None of us like admitting we're getting older. The body keeps adding another year to its age every 12 months, but the mind refuses to keep up.
I can never work out, for instance, how I come to have two sons who are in their 30s. As far as I'm concerned I'm still in my 30s too.
Every now and then reality bites, though. Like it did a couple of weeks ago when I got talked into running in the dads' race at my grandson's school sports day. Four of the guys in front of me fell over on the uneven school playing field, but I still finished last.
I suspect the same sort of process is happening to Rafael Nadal, even though this week he could return to the world number one status he last held in July of 2014.
The Spaniard is the 3.85 second favourite for this week's Western and Southern Open in Cincinnati, and if he wins the tournament will take over from injured Andy Murray at the summit of the game.
But in my view it's a bet to lay, and the same goes for his chances in the US Openwhere at 3.95 he's considered the only real threat to 2.92 favourite Roger Federer.
Despite a wonderful first seven months of the season, in which he has won four titles and got to three more finals, you suspect there are the first signs that a career spent twisting and turning, running from one side of the court to the other with his defiant defensive game, is again catching up with him.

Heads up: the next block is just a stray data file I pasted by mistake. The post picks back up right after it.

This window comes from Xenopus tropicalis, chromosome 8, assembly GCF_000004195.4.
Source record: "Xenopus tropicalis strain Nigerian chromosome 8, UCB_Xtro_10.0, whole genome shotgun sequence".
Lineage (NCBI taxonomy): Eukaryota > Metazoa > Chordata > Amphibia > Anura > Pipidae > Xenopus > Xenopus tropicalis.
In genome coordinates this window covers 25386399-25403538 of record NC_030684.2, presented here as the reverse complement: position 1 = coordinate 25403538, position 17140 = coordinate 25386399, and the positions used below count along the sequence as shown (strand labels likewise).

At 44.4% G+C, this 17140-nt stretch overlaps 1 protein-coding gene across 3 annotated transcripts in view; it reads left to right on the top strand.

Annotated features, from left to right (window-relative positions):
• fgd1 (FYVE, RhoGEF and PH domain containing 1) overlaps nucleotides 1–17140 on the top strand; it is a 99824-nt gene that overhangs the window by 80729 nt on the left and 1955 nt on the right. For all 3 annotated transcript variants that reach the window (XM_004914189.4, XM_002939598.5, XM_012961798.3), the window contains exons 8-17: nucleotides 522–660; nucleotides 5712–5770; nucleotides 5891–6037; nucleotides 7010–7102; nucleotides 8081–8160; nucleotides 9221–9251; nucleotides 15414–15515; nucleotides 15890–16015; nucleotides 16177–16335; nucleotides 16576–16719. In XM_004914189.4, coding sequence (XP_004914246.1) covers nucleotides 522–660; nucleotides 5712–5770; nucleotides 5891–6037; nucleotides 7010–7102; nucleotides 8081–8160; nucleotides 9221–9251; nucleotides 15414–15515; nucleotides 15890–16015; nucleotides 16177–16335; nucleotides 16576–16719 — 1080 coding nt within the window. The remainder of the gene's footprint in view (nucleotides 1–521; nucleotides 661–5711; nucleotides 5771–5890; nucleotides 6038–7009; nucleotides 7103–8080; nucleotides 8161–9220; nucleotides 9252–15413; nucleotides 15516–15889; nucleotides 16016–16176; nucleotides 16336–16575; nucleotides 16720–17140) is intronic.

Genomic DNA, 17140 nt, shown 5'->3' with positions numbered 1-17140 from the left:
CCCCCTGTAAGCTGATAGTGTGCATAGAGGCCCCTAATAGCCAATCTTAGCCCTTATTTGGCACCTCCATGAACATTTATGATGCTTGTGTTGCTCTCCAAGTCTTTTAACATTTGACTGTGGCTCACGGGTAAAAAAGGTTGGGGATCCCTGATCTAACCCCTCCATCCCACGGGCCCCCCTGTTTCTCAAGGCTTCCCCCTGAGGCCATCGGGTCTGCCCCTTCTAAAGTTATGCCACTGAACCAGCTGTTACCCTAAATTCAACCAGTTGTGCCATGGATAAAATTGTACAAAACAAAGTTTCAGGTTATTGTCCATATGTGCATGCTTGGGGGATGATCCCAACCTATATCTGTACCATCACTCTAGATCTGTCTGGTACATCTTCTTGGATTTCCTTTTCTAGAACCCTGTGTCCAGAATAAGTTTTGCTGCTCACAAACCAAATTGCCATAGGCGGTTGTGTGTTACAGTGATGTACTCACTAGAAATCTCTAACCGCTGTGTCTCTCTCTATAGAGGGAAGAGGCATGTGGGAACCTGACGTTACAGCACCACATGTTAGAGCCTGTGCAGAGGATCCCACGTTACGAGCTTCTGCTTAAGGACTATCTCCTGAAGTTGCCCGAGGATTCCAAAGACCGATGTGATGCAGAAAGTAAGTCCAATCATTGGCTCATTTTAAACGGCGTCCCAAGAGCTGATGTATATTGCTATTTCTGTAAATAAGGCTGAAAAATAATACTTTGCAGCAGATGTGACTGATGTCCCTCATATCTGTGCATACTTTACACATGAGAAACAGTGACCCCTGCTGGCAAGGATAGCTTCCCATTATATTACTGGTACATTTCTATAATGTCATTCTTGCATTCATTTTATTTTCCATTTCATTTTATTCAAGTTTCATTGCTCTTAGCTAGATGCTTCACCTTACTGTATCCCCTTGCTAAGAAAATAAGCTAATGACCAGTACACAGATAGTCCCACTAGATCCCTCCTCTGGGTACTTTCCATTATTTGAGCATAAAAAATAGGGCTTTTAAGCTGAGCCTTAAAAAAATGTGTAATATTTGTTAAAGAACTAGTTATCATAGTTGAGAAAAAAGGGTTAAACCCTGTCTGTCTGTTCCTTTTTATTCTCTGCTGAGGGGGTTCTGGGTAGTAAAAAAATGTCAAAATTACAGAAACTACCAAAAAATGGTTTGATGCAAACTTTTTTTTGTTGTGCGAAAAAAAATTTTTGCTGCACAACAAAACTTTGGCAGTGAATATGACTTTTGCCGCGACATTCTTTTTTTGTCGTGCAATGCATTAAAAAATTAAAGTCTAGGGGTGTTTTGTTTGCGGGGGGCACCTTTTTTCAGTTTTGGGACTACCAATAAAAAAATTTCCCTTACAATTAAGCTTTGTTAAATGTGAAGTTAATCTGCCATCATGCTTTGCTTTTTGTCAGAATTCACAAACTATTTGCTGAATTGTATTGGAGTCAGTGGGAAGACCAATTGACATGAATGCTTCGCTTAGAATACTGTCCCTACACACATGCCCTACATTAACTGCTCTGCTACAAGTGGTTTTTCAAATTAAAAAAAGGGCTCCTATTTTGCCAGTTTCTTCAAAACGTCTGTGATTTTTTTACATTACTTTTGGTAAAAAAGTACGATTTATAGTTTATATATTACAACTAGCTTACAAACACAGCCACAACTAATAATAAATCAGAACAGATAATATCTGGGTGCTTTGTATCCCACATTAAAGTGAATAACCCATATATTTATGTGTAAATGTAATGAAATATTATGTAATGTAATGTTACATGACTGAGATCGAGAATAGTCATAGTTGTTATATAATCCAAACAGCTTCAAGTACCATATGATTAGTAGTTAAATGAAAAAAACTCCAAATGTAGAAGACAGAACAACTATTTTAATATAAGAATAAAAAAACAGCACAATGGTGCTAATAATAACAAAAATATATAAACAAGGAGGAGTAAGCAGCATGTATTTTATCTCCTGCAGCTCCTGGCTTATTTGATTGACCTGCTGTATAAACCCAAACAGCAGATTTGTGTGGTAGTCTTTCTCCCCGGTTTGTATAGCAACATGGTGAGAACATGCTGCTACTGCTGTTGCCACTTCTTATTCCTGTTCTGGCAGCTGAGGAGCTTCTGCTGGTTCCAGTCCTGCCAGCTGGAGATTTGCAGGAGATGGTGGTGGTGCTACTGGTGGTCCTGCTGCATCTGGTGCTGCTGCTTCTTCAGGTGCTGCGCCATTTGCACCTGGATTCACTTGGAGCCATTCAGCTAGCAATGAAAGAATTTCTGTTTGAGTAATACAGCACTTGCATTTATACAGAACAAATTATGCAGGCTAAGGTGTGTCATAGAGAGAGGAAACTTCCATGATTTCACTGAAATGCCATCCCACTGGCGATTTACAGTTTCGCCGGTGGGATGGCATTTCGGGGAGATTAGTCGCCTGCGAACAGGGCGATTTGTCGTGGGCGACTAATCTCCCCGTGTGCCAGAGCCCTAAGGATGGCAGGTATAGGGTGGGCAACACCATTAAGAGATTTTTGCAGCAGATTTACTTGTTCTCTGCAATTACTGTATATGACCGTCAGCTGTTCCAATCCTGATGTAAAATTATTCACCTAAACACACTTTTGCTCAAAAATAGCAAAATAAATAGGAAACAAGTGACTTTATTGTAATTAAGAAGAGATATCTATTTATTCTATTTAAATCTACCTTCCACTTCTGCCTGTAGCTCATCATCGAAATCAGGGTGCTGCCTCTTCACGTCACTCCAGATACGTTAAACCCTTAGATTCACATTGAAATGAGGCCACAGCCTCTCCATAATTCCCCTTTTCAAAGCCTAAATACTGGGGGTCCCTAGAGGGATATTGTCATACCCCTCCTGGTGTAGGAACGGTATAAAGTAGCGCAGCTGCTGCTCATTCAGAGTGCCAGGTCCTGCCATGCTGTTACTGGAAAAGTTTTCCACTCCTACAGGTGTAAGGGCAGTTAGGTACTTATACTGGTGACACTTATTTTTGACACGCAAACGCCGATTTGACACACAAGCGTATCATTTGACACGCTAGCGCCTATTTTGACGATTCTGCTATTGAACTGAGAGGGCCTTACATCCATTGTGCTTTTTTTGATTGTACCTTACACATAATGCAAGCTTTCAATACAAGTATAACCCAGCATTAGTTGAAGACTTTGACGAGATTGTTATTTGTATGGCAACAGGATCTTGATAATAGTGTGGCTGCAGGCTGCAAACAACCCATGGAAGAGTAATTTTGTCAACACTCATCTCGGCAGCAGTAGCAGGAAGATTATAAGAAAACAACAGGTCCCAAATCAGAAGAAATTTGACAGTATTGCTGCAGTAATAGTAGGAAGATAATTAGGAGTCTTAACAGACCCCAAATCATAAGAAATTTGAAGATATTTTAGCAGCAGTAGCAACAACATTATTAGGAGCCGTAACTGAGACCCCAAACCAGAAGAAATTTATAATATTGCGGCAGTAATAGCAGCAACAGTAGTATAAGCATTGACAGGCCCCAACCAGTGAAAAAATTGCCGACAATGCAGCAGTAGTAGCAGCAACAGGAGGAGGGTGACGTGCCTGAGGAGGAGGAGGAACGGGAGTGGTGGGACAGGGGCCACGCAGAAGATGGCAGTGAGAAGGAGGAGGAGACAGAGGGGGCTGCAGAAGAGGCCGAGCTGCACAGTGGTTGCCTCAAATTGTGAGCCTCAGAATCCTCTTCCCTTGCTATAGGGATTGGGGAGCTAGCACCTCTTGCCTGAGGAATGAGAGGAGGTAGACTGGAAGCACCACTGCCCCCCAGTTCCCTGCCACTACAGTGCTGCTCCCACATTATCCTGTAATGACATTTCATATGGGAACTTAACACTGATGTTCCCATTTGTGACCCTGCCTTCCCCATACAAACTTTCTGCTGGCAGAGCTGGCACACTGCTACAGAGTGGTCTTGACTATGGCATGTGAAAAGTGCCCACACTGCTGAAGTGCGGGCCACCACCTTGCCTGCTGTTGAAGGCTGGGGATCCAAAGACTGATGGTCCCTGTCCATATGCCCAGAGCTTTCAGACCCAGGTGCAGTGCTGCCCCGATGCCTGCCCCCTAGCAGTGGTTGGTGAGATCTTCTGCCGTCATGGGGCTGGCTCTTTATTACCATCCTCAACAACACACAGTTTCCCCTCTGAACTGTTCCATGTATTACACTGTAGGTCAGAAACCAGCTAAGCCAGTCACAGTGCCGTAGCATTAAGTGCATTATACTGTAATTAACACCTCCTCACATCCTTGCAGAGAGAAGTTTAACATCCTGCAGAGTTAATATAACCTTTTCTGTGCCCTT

Last week he was brushed aside by 18-year-old Denis Shapovalov, who had started the week ranked 143. The teenager has long been recognised as a hugely promising talent but even so it was a seismic result.
Nadal also gave some clues to his thinking when he was asked to talk about the ranking system and offered the suggestion that tennis should follow golf's lead and base it across two years rather than one.
That, he said, would give players more opportunities to build some down time into their schedule rather than continually chase points. "When you are getting older you need to find periods of rest," he explained.
Now Nadal, of course, is still a youngster at 31 compared to 36-year-old Federer who is basking in the glory of his Wimbledon win.
But his style of play takes so much out of the body that as the year goes on it must get harder and harder to stay at the peak fitness he will need to challenge Federer's smoother, more effortless style.
This week will be a big measure of whether the Spaniard can pose a threat in New York, because after a first-round bye a second-round meeting with Richard Gasquet will be tricky. He will have doubts eroding his confidence after the shock defeat by the Canadian youngster.
His mind won't want to admit it, of course. But the body tends to know the truth about the advancing years.

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